As smart cities continuously evolve to stay ahead of demand, owners and developers adapt by rapidly digitizing their buildings and transactions. Currently, there is no federal law requiring real estate businesses to implement information security programs—leaving multi-party transactions, credit reports, building automation systems (BAS) and leasing agreements vulnerable to attacks.
Until recently the real estate industry flew under the cyber threat radar, but in 2018 alone the FBI’s Internet Crime Complaint Center recorded 11,300 cybercrimes costing nearly $150 million in losses due to real estate-related fraud. As decision makers begin to prioritize cybersecurity, they are uncovering major gaps in their approach to data protection.
Whether you’re now considering cybersecurity or submerged in new challenges to your existing plan, these techniques will keep you well-grounded as you create long-term solutions that protect your systems, employees and data.
Protecting Home BAS.
While building automation systems may improve daily operations—from monitoring and servicing several systems remotely to reducing energy consumption— when it comes to BAS’ centralized access, not all that glitters is gold.
In 2016, IBM’s X-Force, the company’s ethical hacking team, ran a test on a property management firm that oversaw 20 buildings nationwide. X-Force probed one building’s internet firewalls and broke into its management system with relative ease, gaining access to the HVAC unit and building-wide servers. Consider these four cybersecurity steps to help you protect your facility and your inhabitants’ wellbeing from a similar intrusion:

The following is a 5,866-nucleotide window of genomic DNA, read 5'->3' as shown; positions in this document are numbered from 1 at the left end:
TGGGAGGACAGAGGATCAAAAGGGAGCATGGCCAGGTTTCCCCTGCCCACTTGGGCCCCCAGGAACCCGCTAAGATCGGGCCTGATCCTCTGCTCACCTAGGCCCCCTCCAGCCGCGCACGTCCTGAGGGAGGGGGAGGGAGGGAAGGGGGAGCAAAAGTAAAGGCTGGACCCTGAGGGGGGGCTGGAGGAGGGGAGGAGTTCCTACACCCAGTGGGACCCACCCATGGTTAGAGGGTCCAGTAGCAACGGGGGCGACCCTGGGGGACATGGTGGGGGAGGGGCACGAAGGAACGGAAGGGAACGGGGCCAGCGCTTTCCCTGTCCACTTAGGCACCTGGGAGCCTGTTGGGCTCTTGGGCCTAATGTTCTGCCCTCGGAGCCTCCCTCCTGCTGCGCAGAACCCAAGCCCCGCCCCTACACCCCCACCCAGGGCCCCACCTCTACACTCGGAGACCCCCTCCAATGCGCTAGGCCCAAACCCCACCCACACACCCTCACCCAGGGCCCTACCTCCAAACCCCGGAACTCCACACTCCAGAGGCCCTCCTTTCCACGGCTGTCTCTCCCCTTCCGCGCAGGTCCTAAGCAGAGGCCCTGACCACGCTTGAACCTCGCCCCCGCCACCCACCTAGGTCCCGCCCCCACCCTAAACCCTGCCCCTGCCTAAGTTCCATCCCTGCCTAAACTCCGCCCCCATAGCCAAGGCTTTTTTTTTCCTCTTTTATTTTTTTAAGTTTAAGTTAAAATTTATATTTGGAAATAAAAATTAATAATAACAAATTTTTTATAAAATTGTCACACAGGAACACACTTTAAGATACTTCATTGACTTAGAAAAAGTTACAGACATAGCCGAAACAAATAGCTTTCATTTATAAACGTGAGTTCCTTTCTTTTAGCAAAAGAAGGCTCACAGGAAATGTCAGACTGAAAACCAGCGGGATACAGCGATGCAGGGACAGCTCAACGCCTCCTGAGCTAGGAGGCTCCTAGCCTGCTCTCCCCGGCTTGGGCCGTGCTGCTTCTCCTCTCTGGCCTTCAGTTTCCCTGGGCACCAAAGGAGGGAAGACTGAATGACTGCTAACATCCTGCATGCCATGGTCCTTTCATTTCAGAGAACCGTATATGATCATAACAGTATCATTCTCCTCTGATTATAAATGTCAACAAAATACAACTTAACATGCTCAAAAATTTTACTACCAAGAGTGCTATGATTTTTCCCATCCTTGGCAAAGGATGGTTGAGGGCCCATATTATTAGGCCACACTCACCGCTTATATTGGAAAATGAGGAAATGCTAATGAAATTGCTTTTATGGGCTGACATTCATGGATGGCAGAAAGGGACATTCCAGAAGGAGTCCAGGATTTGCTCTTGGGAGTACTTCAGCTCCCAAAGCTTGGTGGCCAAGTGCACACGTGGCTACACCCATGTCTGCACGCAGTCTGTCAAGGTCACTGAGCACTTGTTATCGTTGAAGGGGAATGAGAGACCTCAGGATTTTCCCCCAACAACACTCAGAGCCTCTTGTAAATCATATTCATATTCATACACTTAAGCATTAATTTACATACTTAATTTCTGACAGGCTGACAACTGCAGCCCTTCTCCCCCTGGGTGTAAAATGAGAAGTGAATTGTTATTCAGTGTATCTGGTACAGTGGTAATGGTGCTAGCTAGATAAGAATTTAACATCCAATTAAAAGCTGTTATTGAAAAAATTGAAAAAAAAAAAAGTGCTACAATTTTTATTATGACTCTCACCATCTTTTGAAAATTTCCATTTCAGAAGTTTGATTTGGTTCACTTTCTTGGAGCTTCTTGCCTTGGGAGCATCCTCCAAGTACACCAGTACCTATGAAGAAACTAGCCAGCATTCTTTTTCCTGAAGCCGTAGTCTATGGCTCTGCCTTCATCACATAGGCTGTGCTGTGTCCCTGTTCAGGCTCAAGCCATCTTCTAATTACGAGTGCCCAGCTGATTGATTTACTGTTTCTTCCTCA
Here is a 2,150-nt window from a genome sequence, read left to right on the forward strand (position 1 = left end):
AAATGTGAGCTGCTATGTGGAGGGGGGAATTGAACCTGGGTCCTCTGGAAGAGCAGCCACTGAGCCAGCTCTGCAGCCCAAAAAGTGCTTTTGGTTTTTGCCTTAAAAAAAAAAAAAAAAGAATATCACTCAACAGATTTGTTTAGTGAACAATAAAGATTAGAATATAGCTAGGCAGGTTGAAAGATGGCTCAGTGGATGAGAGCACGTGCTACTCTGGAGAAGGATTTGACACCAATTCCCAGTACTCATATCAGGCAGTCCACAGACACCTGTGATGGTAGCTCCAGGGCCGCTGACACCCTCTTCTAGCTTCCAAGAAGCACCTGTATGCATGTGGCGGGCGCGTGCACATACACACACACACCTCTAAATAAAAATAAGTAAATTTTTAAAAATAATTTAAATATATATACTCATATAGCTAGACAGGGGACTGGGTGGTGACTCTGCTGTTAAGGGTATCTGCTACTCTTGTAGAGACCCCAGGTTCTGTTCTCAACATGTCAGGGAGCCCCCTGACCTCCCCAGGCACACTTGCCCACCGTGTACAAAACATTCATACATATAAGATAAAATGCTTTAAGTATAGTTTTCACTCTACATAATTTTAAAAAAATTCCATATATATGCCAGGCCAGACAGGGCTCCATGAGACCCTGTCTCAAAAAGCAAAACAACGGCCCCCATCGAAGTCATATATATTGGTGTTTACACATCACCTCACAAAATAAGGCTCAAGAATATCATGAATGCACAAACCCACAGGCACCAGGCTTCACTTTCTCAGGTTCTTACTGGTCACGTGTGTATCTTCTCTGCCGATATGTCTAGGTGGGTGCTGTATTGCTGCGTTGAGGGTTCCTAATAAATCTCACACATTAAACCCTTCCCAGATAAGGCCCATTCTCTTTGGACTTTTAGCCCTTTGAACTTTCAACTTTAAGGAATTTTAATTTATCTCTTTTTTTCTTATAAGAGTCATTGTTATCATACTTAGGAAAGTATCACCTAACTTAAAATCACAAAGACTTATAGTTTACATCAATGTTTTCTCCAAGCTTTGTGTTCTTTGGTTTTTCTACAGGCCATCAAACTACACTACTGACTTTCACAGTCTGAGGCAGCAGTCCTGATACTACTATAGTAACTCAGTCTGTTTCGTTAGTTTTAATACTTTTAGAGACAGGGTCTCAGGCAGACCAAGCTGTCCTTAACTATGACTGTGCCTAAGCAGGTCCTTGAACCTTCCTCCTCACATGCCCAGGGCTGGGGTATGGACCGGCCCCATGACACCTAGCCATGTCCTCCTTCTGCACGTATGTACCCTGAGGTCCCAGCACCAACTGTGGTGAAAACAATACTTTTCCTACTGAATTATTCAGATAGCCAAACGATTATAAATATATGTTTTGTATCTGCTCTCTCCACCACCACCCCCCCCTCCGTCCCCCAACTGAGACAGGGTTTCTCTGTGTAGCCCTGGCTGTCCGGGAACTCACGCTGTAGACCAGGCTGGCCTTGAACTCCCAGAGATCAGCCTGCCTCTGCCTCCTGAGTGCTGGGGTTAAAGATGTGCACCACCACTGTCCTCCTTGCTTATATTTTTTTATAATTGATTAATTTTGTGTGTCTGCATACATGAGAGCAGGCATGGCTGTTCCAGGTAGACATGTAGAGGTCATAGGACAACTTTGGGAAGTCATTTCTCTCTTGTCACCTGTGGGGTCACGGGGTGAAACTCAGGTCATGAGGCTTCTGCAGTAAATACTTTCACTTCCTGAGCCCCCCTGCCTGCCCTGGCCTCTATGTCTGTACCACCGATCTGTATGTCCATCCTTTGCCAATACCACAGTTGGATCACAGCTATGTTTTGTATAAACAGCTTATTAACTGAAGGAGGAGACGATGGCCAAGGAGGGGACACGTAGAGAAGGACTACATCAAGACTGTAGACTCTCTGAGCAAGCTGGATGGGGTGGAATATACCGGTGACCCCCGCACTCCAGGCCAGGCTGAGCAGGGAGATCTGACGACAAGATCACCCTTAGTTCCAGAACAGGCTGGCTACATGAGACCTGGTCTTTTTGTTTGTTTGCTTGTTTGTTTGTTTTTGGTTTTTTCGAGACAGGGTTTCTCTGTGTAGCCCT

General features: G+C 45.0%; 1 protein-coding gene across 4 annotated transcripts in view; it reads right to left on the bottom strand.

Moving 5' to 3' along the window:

- Identify all building automation systems within the environment.
- Document, monitor and control access to all BAS.
- Enable security features, if supported.
- Segment building automation systems.
Hold Your Ground – Stay Uncompromised.
Cyber attackers camouflage themselves to blend in. They may impersonate a trusted vendor, real estate seller, attorney, escrow agent, or even a CEO. The FBI stated that nearly 10,000 people were reported victims of fraudulent emails resulting in losses totaling more than $56 million in 2016 alone. The frequency of wire transfers in real estate make the industry a particularly appealing target.
The devil is in the details. Look for small changes, such as different email addresses or signatures, illogical instructions, conflicting bank information, emails out of context or with poor writing. Be suspicious if a client can only be reached by email – cybercriminals can alter email addresses and compromise communications channels.
Implement policies with strict guidelines, such as never sending a wire based solely on an email and requestign actual checks. Also, consider hiring a third party to perform a vulnerability or penetration test of your business’s systems to highlight vulnerabilities by scanning and testing databases and networks for weaknesses.
Call for Backup.